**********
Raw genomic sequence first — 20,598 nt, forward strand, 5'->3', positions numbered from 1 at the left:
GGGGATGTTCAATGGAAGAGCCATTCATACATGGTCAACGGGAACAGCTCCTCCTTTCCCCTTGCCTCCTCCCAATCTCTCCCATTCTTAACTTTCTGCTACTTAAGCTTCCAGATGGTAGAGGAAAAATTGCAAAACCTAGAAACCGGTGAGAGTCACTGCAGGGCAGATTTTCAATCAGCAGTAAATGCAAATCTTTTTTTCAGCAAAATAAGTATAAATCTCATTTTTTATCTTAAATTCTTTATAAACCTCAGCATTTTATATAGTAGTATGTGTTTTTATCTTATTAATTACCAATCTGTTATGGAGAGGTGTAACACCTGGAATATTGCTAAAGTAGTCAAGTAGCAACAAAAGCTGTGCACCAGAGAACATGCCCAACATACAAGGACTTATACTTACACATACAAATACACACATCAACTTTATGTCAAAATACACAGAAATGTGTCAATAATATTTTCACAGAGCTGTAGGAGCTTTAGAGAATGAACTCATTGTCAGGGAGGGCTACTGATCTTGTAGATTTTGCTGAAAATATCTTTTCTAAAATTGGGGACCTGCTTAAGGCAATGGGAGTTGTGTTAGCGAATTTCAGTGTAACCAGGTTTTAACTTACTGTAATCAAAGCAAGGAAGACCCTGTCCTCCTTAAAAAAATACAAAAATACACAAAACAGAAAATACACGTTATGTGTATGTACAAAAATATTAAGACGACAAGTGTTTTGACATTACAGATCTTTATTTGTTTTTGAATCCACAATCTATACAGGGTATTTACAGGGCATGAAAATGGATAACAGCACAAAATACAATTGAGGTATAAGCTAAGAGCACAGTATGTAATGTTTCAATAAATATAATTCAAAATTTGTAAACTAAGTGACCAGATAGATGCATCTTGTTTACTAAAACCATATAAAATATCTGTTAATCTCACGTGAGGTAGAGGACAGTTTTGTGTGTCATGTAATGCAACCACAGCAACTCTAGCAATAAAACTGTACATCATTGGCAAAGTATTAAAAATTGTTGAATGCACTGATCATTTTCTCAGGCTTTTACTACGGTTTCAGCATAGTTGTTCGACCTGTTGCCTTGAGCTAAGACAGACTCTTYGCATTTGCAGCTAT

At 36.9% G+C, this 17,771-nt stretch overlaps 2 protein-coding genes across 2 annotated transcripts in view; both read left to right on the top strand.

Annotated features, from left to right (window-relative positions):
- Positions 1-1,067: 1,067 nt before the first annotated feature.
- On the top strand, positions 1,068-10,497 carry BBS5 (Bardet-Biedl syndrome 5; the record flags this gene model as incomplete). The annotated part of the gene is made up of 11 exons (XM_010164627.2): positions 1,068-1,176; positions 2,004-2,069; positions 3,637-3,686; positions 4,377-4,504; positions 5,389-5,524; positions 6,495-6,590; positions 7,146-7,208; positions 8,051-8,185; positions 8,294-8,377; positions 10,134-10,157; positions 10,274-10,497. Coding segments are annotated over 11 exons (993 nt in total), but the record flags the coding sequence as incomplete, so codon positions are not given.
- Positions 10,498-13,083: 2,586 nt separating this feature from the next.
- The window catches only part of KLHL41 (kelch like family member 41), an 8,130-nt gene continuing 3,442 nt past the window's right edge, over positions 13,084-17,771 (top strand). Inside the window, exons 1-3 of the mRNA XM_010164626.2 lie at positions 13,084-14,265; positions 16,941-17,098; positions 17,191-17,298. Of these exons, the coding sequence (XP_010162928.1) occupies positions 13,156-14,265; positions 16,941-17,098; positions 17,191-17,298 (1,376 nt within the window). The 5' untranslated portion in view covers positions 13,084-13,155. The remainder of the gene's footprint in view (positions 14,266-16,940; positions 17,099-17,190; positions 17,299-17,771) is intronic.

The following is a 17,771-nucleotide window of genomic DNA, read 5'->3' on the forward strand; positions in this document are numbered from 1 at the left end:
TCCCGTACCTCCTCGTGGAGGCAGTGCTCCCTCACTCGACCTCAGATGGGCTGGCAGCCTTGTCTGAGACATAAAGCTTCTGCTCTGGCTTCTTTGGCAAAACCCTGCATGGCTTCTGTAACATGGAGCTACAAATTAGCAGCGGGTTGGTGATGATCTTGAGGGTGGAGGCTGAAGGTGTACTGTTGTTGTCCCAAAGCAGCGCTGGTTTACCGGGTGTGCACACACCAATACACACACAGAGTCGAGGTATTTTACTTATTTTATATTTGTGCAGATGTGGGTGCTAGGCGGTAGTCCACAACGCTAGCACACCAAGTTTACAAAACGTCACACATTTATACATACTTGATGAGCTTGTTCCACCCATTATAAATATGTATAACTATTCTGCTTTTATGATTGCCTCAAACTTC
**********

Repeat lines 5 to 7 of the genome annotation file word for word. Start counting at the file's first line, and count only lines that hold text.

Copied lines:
- Positions 1-1,067: 1,067 nt before the first annotated feature.
- On the top strand, positions 1,068-10,497 carry BBS5 (Bardet-Biedl syndrome 5; the record flags this gene model as incomplete). The annotated part of the gene is made up of 11 exons (XM_010164627.2): positions 1,068-1,176; positions 2,004-2,069; positions 3,637-3,686; positions 4,377-4,504; positions 5,389-5,524; positions 6,495-6,590; positions 7,146-7,208; positions 8,051-8,185; positions 8,294-8,377; positions 10,134-10,157; positions 10,274-10,497. Coding segments are annotated over 11 exons (993 nt in total), but the record flags the coding sequence as incomplete, so codon positions are not given.
- Positions 10,498-13,083: 2,586 nt separating this feature from the next.